Cache County informed us that they designed their own ballot box for more rural areas, with the camera in the ballot box. They will install four of these and said they will likely spend about $4,000 of their own budget to cover the cost, saying, “The camera surveillance mandate was unexpected and added significant costs to our rural areas.”
County officials told us that while they cover some of the cost of drop-off boxes in the counties, cities also bear the brunt of installing new boxes and cameras. Cities like the one in Duchesne County, whose clerk told us they were waiting for their bills to be sent in for reimbursement.
Based on information provided by these counties as well as information provided by the Office of the Lt. Using data provided to Governor, we have calculated that $243,717.88 has been spent on security cameras and new ballot boxes to date – just under half of the available funds remain.
Hatch also reached out to each county official and estimated the average one-time cost of each camera at $1,148.
“Once this year is over, we can take what money we have left over and distribute it proportionately to the counties that spent a little more than they thought they did,” Cowley said.
counties record; what now? Even if the cameras are watching, chances are the district secretary’s staff isn’t.
Cache County reported that their dedicated rural boxes only record a week’s worth of footage before recording on itself. Regarding the footage, the clerk told us, “It is our policy that we do not review and maintain the video unless a crime is being committed.”
In fact, not a single county we spoke to said they would see the feeds live. They lack the human resources for this.
Storing, reviewing, and making footage available to the public was one of Hatch’s biggest hurdles. One he’s still trying to figure out, with many requests pending for public surveillance camera recording of the June primary.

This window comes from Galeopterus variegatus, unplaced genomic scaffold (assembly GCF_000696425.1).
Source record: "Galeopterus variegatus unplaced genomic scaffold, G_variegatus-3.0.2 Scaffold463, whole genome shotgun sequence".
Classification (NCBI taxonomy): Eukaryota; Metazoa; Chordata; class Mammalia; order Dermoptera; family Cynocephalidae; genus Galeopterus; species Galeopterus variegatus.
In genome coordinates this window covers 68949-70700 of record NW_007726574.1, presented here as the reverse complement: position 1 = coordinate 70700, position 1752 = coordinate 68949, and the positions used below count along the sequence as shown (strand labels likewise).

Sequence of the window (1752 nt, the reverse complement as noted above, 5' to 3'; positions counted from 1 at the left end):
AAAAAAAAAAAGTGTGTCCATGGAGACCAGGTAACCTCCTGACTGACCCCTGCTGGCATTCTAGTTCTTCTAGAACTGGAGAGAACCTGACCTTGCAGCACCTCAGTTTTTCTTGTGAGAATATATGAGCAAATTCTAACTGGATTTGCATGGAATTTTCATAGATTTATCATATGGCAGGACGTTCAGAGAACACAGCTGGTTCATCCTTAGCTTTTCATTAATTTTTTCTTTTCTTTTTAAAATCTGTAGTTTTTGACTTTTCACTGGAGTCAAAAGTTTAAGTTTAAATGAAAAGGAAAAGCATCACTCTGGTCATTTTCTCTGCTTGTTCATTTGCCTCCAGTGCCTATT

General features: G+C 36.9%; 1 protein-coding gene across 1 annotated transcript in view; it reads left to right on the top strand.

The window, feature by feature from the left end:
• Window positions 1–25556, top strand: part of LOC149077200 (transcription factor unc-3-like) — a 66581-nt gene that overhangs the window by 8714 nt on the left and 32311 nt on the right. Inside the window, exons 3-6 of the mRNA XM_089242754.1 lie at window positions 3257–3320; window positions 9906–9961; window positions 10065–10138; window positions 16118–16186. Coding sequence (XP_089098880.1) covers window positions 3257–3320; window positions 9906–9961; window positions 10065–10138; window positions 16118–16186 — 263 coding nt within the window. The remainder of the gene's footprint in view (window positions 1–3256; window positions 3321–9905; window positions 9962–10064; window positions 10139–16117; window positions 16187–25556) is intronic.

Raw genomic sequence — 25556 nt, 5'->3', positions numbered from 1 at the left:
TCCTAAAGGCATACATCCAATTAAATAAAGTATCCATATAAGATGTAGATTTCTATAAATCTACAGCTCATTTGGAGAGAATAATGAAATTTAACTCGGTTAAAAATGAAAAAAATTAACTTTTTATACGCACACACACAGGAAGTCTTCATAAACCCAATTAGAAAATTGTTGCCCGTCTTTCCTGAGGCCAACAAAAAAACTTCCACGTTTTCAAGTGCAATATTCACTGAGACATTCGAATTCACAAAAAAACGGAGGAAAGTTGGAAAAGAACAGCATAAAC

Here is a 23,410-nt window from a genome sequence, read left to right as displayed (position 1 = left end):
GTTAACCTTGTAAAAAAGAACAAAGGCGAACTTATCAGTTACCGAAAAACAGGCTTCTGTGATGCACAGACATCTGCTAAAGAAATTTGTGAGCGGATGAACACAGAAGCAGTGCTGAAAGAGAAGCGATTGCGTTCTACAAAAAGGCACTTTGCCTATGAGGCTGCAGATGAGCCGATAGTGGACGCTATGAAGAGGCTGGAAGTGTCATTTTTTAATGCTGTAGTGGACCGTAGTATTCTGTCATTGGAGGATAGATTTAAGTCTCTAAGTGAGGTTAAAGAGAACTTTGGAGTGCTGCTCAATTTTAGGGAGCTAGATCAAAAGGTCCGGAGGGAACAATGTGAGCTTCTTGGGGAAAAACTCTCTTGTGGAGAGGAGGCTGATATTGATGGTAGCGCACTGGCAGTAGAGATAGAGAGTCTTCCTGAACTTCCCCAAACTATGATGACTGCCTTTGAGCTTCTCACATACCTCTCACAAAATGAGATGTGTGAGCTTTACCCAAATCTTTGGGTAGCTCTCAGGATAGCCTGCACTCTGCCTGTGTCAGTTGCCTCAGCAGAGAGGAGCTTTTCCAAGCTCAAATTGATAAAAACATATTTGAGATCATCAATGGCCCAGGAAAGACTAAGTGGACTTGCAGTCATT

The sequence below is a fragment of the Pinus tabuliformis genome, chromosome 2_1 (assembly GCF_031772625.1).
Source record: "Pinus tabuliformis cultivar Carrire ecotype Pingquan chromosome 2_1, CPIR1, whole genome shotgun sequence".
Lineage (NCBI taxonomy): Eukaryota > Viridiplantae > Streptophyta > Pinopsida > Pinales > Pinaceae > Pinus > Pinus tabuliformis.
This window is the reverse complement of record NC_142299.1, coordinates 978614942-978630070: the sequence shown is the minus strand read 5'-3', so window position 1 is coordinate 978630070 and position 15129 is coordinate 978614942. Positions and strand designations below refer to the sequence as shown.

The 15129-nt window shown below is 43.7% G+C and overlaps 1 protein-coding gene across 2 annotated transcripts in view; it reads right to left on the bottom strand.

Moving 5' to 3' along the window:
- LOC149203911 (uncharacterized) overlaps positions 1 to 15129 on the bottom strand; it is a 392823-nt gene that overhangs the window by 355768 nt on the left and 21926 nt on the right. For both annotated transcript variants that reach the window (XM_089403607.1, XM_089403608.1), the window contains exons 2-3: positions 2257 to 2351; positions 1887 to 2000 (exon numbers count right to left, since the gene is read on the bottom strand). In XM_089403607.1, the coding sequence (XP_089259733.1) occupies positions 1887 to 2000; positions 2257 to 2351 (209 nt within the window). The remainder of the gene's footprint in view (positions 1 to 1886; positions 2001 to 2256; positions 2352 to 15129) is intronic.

“Massive problems,” declared Hatch. “It took us about two weeks to figure out how to actually access and download the massive amounts of video without the machine shutting down and get it into a format that we can make available to the people who requested it to have.”
It’s still a problem he’s trying to solve. For the cameras that the district controls, he wants to provide requesters with a link to the footage, or “if posting it to YouTube isn’t a huge time-consuming task, we can do that as well.”
If someone requested all of the camera footage from the day the ballots were mailed through Election Day, they would get 552 hours of video for just one camera.
Requiring all 22 shots from Weber County would result in 12,144 hours of video.
Nobody KSL investigators spoke to said they were streaming footage live from their cameras. Another reason may be privacy. Hatch said they encountered problems with primary election footage due to a nearby library.
“The library has rules that its users have privacy,” Hatch said, “so the older cameras that we have installed in the library capture people who didn’t vote but went into the library at the mailbox. We had to redact these videos to ensure their privacy was maintained.”
Blurring the footage was very time consuming.
Regardless of time, cost, and efficiency, Hatch, Cowley, and Hawkins expressed similar views: making sure people feel safe voting is the top priority of these cameras.
“I think the most important thing is that it adds to voter confidence,” Hatch said. “If I go to a drop box with intentions of committing fraud, I’ll see a camera there and maybe think twice.”